“I hope someone watches my videos or listens to my music and gets inspired to start their own channel.”
As any who’s browsed through YouTube knows, the site is home to many different creators and genre of video. You can find gamers and daily vloggers, beauty gurus and sports fans, and everything in-between. You can also find some of the best indie artists around. That’s where Celeste Madden – AKA celestial – comes in with her lovely ukulele-foward songs.
Celeste launched her channel in 2016, uploading her first video in December of that year. While many know her for her music, it might surprise some to learn that she’d initially planned to be a gamer.
“Originally, I wanted to make a horror gaming channel because I was really into creators like [Mark Fischbach], but that was quickly stopped due to the fact that I’m bad at video games,” she shares. “I’d been playing ukulele for a couple of years and had always been interested in songwriting, so when my parents finally let me make a YouTube channel, it was the perfect time because that kind of music was so popular.”
Currently, Celeste’s channel sits at just over 300 subscribers, with videos ranging from original music and covers, to more chatty, sit-down vlogs. She’s also opened up about more personal aspects of her life, including coming out as bisexual in 2019. It’s overall very reminiscent of the likes of old-school dodie and other musicians we’d watch back in the day, so there’s a hint of nostalgia in that.
As a result of how open she is with her viewers, she’s managed to create a tight-knit community of viewers who genuinely love and care for her. One look at the comment section shows just how supportive they are, and it’s a testament to her ability as a creator.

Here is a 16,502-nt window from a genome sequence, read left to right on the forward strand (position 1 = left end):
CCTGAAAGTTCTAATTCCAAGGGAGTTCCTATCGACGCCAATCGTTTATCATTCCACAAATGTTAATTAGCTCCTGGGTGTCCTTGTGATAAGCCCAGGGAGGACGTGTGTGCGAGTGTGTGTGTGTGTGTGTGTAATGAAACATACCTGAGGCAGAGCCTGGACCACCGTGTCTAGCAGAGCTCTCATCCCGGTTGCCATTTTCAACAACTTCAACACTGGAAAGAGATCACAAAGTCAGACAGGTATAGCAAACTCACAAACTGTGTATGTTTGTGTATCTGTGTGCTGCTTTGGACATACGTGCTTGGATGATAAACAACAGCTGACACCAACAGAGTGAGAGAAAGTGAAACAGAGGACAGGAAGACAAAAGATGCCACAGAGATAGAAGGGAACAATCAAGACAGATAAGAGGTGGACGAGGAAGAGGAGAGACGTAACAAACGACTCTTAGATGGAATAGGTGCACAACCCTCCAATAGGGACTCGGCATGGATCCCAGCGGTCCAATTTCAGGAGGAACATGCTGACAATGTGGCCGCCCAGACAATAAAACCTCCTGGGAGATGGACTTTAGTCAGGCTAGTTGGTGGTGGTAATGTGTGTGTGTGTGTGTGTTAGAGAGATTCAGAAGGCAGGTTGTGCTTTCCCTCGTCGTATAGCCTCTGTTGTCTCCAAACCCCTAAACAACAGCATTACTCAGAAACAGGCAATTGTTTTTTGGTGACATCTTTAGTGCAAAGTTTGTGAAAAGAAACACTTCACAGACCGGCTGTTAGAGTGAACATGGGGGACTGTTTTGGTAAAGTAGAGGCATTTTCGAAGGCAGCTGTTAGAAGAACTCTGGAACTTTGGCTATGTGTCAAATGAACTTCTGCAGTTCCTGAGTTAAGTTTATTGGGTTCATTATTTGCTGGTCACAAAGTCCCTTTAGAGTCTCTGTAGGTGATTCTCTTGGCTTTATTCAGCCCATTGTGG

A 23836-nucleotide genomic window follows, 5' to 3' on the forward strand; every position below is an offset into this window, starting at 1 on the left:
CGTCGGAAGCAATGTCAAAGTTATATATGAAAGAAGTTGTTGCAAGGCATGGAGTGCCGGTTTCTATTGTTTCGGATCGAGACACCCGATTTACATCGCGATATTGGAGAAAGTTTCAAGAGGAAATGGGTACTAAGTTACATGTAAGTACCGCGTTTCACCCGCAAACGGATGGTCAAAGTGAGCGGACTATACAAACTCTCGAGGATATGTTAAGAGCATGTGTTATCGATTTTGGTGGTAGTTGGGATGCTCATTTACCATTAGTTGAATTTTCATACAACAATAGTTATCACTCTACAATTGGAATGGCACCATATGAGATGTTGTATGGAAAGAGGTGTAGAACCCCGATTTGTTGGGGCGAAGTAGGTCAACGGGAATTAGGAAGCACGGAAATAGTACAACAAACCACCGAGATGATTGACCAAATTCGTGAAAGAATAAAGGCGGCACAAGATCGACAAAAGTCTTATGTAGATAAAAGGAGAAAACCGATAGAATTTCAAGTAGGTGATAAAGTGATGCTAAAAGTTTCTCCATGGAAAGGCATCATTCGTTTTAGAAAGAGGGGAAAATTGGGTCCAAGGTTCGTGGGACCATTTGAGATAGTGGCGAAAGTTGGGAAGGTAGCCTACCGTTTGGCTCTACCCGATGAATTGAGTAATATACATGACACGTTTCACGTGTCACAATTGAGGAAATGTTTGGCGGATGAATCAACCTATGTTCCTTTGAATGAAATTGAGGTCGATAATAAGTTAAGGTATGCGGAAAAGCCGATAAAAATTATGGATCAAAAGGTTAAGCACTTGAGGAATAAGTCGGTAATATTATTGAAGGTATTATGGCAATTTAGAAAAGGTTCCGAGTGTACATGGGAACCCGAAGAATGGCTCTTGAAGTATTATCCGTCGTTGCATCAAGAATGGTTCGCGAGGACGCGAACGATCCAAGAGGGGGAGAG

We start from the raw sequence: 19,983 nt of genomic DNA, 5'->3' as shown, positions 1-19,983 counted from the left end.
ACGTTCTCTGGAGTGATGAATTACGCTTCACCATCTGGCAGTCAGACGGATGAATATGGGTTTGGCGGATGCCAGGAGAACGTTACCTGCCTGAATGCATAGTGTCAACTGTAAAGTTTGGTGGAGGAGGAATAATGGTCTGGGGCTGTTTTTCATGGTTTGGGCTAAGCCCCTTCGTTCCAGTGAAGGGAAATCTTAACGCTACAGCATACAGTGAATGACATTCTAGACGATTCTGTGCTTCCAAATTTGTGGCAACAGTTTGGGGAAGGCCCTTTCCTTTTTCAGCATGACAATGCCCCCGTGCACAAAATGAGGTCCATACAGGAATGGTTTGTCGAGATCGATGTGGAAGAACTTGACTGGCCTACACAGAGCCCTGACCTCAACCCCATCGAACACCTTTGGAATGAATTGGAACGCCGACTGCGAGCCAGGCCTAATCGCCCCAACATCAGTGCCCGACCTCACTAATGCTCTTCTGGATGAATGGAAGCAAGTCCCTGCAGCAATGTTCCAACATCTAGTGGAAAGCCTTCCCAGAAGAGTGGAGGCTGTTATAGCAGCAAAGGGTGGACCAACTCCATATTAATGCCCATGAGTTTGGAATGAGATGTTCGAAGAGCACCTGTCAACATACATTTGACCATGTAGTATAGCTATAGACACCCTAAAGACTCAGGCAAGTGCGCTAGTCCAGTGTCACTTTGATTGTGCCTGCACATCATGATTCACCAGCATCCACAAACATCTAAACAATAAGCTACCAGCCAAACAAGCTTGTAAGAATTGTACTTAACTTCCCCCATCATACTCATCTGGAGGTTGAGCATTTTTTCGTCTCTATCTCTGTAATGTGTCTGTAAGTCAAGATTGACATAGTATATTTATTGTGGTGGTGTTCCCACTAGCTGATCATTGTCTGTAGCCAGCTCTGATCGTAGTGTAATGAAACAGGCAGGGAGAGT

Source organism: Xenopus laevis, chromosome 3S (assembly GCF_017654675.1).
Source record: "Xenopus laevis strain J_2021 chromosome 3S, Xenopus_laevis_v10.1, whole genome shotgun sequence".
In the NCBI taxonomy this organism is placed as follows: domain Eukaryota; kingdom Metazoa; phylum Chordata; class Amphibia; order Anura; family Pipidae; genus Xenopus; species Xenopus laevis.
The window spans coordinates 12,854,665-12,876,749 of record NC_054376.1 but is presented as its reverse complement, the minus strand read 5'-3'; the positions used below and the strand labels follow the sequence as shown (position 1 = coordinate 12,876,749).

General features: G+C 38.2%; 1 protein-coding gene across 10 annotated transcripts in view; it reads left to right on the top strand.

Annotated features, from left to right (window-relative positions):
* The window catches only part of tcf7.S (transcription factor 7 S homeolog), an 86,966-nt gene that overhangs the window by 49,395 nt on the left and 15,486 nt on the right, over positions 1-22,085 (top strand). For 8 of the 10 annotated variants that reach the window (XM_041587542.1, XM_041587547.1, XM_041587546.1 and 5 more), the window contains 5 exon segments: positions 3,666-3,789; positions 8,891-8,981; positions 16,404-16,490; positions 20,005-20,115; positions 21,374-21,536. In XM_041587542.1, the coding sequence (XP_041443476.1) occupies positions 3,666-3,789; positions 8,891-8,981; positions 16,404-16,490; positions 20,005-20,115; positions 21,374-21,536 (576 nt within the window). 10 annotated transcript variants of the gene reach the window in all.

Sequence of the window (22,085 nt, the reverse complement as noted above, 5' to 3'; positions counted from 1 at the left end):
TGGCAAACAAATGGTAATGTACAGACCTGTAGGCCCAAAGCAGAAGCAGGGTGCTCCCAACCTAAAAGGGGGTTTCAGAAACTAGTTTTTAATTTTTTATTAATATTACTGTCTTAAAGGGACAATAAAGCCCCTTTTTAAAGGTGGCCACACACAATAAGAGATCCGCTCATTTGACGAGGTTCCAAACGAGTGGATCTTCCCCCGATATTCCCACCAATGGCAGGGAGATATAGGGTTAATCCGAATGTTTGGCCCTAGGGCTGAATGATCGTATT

When asked about the creators who inspired her to start her channel and the ones she watches now, Celeste cites a host of different individuals who film a range of content, including Daniel Howell, Phil Lester, John Wolfe, Orla Gartland and Maja Anushka. You can see little sprinkles of them throughout her content, alongside her growth as a person.
“I want viewers to see that progress is possible,” she says. “I can’t stand watching my old videos because I couldn’t sing (or position the camera correctly), but there’s no way I’m ever taking them down because I’m proud of where I am now. Maybe one day, someone’s going to watch and feel the same way I did in 2014 watching musicians like dodie.”
As with many musicians who utilise YouTube to share their content, Celeste has used it as a stepping stone to further her career. Along with posting to Soundcloud and Spotify, she’s shared that she’s begun work on producing her debut EP, with a release date yet to be announced. With the current COVID-19 pandemic and the associated lockdown, she’s found herself with more free time to focus on herself and her content, something she’s taking full advantage of.
Given YouTube has launched her into the public eye, Celeste is conscious of the fact that she still gets nervous about people’s opinions of her videos. However, she is quick to point out that you eventually learn to push past it, especially if it’s something you’re passionate about.
“The idea of people being able to see my music and have their own opinions on it was – and still is – terrifying, but I’m always so surprised at the amount of positive feedback I get from it,” she shares. “Eventually, you stop being as scared because if you’re passionate about something, other people will be too.”
In regards to her music, Celeste admits that YouTube has been incredibly helpful. “YouTube has been so helpful, especially considering the fact that most people discover my music on there,” she says. “When I put out my first single, I was able to become an official music channel, allowing listeners to connect with me as a creator. I can directly interact with people that way and I love it!”
As for her ultimate goal for her channel? Celeste shares that it’s inspiring others.
“As for the future, I hope someone watches my videos or listens to my music and get inspired to start their own channel. That’s what I’m aiming for.”
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